Eric and I have been doing surveys of holdfasts for several years, so we took a closer look at this one.
Almost immediately, Eric noticed some very nice Daisy Brittle Stars (Ophiopholus kennerlyi) on and inside the holdfast.
Here are two close-up examples:
We kept looking, and it turns out there were more than 35 individual brittle stars on this holdfast (and we probably missed some). We were especially fascinated by the diversity of color patterns on their central discs.
So we took pictures of many of the individuals, and then Eric did something pretty special, just for you!
You can click on the photo below to see a slightly larger version (and to truly appreciate these spectacular brittle stars!).
In some ways, it's hard to believe this variety is seen in a single species. Daisy Brittle Stars are known for amazing variation in the colors and patterns of their central discs (and their arms).
Moment (1962) seems to have been one of the first scientists to document this phenomenon in a related North Atlantic species, Ophiopholus aculeata:
"...out of hundreds of individuals collected at low tide in about an inch of water in a single cove on the coast of Maine it is not possible to find two exactly alike."
Here are examples of the patterns in Moment's brittle stars:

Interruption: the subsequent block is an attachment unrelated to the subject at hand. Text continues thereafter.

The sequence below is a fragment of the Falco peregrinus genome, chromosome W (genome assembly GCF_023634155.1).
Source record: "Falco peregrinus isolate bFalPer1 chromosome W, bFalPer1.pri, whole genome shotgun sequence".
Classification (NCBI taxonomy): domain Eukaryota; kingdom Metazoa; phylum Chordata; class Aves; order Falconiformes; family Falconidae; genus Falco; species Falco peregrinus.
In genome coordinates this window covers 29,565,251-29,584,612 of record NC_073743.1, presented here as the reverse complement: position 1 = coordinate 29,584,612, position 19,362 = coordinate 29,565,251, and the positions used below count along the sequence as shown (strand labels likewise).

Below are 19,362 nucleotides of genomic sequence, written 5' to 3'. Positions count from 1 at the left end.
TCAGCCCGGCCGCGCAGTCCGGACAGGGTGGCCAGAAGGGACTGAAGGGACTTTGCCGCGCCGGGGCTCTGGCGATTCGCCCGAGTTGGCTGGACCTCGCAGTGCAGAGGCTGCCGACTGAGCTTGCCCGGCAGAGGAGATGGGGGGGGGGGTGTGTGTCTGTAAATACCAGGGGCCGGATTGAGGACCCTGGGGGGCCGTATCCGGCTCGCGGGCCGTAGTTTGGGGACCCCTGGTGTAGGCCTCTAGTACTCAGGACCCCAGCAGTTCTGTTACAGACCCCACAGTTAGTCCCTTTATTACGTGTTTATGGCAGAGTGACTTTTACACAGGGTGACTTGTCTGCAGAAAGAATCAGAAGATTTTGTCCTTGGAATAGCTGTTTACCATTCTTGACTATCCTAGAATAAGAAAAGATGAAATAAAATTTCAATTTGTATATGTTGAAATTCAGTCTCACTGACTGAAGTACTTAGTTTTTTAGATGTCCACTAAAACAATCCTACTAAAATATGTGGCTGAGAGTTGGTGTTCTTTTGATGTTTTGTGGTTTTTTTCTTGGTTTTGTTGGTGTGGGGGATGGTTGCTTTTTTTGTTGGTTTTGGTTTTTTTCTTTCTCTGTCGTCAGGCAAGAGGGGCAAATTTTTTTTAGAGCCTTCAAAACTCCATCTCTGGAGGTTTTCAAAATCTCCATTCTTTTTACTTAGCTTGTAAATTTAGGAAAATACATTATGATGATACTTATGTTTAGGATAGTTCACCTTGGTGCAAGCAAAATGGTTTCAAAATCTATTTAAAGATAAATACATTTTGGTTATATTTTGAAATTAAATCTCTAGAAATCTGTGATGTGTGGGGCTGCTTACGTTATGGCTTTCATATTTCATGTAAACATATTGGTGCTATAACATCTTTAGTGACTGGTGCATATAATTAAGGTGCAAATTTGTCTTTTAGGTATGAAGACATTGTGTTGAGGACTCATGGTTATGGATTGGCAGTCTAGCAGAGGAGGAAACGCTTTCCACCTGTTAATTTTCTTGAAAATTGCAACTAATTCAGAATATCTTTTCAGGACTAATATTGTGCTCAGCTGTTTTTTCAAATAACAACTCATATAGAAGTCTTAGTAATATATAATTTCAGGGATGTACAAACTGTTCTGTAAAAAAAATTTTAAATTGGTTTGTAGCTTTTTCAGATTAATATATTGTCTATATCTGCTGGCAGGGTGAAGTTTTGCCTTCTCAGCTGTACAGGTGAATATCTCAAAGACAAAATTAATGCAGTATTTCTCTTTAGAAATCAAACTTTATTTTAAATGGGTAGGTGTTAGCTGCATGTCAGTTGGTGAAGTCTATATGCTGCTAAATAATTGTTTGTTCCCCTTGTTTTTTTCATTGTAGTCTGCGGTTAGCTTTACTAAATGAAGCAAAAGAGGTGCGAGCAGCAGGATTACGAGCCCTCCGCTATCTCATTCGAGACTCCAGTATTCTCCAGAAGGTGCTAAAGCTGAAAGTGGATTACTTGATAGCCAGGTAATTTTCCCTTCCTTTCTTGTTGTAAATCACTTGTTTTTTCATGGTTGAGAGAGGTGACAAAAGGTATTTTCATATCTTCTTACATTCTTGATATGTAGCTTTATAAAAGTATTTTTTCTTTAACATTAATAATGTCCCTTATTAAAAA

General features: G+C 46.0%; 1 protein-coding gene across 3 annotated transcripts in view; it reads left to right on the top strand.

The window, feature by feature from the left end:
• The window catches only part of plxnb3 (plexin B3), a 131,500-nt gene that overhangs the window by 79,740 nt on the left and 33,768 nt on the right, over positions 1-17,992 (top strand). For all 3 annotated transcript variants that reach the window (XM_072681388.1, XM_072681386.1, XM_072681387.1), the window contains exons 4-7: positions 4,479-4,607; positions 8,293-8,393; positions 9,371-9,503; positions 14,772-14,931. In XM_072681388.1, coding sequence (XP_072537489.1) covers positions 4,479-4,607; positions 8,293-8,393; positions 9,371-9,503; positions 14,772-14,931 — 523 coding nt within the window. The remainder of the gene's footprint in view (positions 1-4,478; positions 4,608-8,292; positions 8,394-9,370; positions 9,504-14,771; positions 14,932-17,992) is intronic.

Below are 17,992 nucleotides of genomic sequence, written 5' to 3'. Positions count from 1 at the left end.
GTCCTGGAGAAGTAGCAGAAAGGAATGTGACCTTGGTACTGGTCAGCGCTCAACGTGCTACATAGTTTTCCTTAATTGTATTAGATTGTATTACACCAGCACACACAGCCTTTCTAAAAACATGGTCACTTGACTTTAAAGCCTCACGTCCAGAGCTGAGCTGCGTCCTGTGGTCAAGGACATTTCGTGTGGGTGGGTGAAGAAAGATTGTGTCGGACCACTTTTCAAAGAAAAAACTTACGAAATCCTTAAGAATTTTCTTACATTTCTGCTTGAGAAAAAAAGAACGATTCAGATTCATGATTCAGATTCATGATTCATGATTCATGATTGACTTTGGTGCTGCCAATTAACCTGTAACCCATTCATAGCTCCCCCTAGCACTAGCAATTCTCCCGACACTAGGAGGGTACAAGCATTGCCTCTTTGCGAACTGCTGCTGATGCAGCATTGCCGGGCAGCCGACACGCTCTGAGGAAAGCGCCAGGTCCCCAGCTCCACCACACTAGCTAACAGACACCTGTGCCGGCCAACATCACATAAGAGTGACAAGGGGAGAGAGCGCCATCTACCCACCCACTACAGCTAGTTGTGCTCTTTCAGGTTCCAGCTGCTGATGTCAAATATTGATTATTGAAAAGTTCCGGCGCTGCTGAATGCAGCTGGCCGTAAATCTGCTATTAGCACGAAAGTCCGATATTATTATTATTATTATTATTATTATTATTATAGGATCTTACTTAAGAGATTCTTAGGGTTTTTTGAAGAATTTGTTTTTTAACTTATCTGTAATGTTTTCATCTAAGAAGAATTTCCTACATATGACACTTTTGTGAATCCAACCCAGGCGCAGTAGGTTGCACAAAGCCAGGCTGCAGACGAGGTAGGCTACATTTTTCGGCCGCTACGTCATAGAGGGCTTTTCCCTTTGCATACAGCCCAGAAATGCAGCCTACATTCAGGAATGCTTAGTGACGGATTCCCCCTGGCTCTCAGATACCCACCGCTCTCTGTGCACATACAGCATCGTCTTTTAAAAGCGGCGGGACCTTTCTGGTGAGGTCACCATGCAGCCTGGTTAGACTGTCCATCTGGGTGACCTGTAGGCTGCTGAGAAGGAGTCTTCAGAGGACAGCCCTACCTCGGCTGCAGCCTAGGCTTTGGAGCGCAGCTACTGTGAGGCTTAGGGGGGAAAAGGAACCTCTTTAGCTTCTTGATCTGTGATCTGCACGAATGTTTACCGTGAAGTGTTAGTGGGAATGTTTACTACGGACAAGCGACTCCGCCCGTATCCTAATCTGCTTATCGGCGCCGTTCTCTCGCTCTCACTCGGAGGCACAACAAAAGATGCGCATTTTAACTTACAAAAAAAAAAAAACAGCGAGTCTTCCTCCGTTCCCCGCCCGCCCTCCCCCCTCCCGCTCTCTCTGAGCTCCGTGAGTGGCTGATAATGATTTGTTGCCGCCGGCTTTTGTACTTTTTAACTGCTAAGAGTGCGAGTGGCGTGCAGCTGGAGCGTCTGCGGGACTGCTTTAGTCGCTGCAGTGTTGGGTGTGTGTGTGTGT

From Moment, G.B. 1962. Reflexive selection: A possible answer to an old puzzle. Science 136: 262-263.
Moment (1962) proposed a possible reason for the variation. He called it "reflexive selection." The basic idea is that variable color patterns make it harder for a visual predator (e.g., a fish) to develop a search image for one particular color variant...so predators impose selection for variation per se. This process can generate something known as "massive color polymorphism" where just about every individual is unique. According to Owen and Whiteley (1986), "The massive diversity thwarts the learning processes of the predators..."
Eric's fascinating collage is a wonderful demonstration of this individual variation. Of the twenty shown, do you have a favorite color pattern...or, do you just like the diversity?